) -- Rep. Ron Paul (R., Texas) is not a fan of the Federal Emergency Management Agency.

The GOP presidential hopeful blasted the agency as a "great contributor to deficit financing" at a campaign event in New Hampshire on Friday, saying he believes the country would be better off without FEMA.

"FEMA is not a good friend of most people in Texas because they only come in and tell you what you can and can't do," Paul said.

Paul's statements came before Hurricane Irene made landfall in North Carolina then pummeled the East Coast through the weekend, leaving millions without power and leaving at least 20 dead.

The United States formed FEMA in 1979 as a way to coordinate federal response to disasters; the agency falls under direction of the Department of Homeland Security.

"FEMA is working with state and local responders to assess damage and assist in the recovery," President Barack Obama said on Sunday in the aftermath of Irene.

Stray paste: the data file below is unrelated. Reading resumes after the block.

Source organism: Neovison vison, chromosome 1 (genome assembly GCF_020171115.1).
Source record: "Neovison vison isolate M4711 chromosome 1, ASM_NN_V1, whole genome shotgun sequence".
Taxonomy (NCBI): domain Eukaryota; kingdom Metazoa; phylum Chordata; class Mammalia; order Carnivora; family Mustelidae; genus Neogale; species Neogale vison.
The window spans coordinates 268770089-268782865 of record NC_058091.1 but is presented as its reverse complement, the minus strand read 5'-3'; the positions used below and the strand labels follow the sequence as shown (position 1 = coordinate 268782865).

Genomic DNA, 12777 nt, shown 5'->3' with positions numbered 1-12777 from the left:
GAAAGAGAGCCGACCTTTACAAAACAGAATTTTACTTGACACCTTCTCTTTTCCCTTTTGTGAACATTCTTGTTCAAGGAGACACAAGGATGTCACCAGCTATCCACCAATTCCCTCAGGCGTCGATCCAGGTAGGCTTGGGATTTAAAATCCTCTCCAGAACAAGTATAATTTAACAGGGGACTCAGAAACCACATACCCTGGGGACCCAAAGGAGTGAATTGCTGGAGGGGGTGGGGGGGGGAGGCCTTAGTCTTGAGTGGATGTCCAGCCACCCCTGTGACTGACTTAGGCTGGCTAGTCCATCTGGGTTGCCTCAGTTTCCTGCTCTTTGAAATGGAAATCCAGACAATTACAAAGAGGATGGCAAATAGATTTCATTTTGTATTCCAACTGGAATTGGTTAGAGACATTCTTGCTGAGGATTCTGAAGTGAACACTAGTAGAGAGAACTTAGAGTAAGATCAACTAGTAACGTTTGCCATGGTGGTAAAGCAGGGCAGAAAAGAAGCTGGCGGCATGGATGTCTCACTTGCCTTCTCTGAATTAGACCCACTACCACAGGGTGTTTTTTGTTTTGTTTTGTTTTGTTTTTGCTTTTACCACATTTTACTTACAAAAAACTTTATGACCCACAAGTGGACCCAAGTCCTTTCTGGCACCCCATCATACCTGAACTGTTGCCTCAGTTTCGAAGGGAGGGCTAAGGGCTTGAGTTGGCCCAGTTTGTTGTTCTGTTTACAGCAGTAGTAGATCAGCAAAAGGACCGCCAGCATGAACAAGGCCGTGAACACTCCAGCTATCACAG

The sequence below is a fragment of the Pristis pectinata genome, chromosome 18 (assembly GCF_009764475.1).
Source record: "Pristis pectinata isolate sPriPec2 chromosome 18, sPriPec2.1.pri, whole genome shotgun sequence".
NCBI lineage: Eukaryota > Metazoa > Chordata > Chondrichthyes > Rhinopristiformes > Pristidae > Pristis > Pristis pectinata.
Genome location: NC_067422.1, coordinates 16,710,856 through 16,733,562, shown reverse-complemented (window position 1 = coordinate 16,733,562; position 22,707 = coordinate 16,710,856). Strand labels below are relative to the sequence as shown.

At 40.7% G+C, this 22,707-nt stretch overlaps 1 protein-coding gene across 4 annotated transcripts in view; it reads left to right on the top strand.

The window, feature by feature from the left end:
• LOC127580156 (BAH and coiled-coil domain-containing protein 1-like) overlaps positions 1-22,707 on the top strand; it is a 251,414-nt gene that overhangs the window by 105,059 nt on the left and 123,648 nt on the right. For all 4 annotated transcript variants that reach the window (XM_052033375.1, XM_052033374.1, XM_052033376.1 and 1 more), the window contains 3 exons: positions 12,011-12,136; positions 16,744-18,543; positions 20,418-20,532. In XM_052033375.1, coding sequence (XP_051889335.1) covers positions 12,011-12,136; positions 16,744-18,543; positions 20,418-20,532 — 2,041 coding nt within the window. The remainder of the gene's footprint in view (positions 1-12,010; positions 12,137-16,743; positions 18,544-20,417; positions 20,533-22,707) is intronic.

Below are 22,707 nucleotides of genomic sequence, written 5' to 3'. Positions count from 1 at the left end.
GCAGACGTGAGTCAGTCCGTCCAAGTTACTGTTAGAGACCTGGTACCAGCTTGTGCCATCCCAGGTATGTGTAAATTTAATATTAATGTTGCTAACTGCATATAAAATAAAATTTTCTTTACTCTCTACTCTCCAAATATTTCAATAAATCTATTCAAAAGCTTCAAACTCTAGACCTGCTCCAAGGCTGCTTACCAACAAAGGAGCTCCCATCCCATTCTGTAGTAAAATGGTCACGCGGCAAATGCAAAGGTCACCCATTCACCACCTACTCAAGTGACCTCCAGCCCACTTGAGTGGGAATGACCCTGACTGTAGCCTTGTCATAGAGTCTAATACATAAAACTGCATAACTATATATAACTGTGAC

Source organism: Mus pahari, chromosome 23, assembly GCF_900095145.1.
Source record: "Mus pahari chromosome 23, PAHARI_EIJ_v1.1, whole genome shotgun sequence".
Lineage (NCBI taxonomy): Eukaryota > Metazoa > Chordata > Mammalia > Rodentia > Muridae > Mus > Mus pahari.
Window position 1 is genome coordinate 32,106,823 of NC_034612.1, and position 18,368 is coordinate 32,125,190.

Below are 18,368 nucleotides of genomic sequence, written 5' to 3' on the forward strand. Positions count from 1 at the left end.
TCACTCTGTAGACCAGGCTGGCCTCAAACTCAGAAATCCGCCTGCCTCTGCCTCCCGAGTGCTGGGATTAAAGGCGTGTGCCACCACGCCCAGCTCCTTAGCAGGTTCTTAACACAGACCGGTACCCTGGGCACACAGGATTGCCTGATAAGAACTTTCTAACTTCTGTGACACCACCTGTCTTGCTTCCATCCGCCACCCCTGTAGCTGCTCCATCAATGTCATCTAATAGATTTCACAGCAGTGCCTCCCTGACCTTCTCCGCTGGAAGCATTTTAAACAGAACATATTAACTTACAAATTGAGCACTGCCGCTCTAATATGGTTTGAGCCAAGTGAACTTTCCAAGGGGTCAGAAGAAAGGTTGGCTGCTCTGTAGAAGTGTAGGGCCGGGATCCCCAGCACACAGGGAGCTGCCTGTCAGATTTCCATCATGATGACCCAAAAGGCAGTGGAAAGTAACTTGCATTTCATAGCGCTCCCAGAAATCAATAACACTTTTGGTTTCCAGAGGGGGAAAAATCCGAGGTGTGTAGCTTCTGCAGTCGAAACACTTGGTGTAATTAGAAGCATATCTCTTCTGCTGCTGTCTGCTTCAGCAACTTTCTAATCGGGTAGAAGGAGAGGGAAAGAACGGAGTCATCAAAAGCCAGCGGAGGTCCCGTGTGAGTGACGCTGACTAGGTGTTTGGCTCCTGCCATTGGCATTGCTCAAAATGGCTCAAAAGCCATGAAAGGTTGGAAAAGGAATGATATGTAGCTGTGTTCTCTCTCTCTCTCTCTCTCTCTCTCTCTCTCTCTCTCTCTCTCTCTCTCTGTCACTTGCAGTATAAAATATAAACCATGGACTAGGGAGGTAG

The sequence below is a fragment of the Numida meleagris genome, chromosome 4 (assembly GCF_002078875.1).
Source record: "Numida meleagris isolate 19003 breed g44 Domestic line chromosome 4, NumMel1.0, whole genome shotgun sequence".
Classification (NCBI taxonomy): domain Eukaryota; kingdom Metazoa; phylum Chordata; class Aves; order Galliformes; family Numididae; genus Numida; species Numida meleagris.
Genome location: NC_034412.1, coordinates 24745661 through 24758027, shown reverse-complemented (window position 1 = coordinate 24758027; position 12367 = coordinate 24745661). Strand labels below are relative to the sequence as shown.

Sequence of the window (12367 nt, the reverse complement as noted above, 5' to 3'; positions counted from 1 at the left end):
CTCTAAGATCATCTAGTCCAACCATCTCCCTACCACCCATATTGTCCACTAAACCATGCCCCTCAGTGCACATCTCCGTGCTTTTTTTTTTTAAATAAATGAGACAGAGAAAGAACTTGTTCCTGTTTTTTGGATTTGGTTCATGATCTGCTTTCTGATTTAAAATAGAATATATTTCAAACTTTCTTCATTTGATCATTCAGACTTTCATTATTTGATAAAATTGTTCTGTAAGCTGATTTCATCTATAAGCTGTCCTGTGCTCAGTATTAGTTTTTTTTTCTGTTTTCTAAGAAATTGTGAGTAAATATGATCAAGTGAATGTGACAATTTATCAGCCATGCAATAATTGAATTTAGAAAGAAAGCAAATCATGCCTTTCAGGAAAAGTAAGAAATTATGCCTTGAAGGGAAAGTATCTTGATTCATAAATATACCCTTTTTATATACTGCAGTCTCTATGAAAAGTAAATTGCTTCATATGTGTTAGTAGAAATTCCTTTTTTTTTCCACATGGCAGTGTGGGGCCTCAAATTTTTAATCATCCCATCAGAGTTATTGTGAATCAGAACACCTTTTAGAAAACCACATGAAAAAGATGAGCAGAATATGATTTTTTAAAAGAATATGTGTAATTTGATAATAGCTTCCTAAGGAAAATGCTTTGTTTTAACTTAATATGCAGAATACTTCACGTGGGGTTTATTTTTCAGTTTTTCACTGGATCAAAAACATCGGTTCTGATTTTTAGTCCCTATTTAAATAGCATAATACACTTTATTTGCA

Obama said that he told mayors and governors across areas affected by Irene that they shouldn't hesitate to ask for help.

"That's part of the mission we have at FEMA, to work with our state and local partners, to work with the private sector, volunteer and faith-based community, but most of all, as the Secretary and President said, the American people who we work for," said FEMA Administrator Craig Fugate.

FEMA received heavy criticism in 2005 after the agency's response time to Hurricane Katrina was questioned. When FEMA finally reached the devastation, it assessed that some 75% of New Orleans housing units were destroyed in the hurricane and that it would have to accommodate 770,000 homeless citizens. FEMA spent $2.7 billion on 145,000 trailers.

Congress determined in February 2006 that the country had failed in its response to Katrina.

"At every level -- individual, corporate, philanthropic and governmental -- we failed to meet the challenge that was Katrina," Congress said in the 2006 report. FEMA Director Michael Brown resigned 14 days after Katrina made landfall.

Monday marks the six-year anniversary of Hurricane Katrina making landfall in southeast Louisiana.

-- Written by Joe Deaux in New York.

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